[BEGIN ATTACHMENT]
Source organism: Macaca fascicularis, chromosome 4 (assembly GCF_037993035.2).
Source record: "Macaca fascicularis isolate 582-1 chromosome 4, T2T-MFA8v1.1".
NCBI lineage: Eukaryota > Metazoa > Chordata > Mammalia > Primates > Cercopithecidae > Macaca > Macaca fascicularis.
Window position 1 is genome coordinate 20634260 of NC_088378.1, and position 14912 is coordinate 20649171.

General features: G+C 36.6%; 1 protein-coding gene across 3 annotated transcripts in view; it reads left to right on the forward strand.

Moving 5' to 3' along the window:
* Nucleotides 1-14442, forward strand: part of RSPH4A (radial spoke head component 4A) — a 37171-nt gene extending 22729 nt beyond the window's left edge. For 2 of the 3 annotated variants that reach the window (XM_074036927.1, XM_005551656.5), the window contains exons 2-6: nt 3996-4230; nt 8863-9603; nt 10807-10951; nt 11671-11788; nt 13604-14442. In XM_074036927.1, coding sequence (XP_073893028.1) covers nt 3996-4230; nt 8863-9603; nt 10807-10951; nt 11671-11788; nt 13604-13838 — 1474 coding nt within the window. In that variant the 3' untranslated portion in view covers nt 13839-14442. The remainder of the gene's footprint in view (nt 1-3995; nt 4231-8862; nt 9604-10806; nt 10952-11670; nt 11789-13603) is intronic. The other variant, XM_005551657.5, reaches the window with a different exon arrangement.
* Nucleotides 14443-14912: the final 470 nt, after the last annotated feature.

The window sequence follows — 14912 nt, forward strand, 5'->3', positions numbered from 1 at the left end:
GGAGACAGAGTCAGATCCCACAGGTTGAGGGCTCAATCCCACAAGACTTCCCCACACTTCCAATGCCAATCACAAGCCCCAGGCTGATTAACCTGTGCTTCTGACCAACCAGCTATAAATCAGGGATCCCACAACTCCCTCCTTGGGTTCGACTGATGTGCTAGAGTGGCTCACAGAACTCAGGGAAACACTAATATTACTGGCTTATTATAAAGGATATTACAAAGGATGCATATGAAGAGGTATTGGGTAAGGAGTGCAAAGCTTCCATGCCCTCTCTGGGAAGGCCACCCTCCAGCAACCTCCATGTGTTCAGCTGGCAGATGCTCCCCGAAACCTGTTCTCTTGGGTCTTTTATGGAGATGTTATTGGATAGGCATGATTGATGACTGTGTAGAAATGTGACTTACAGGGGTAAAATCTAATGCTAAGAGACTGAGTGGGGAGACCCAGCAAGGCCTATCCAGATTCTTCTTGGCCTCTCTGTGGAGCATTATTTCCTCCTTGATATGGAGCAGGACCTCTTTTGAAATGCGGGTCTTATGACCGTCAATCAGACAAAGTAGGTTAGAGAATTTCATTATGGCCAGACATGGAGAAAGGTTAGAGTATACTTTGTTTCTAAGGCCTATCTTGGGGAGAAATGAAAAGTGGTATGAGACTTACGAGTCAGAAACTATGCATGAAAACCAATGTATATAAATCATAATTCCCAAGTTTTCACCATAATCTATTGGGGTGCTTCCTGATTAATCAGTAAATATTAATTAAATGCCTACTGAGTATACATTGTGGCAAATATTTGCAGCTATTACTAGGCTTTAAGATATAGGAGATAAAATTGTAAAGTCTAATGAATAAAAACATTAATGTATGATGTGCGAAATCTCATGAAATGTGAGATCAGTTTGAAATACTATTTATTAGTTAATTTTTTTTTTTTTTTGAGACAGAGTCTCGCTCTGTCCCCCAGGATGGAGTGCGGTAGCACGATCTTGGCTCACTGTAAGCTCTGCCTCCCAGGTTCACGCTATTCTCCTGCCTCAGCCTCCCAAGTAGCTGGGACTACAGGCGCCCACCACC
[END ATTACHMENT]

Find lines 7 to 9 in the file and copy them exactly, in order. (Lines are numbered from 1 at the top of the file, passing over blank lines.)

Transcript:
* Nucleotides 1-14442, forward strand: part of RSPH4A (radial spoke head component 4A) — a 37171-nt gene extending 22729 nt beyond the window's left edge. For 2 of the 3 annotated variants that reach the window (XM_074036927.1, XM_005551656.5), the window contains exons 2-6: nt 3996-4230; nt 8863-9603; nt 10807-10951; nt 11671-11788; nt 13604-14442. In XM_074036927.1, coding sequence (XP_073893028.1) covers nt 3996-4230; nt 8863-9603; nt 10807-10951; nt 11671-11788; nt 13604-13838 — 1474 coding nt within the window. In that variant the 3' untranslated portion in view covers nt 13839-14442. The remainder of the gene's footprint in view (nt 1-3995; nt 4231-8862; nt 9604-10806; nt 10952-11670; nt 11789-13603) is intronic. The other variant, XM_005551657.5, reaches the window with a different exon arrangement.
* Nucleotides 14443-14912: the final 470 nt, after the last annotated feature.

The window sequence follows — 14912 nt, forward strand, 5'->3', positions numbered from 1 at the left end: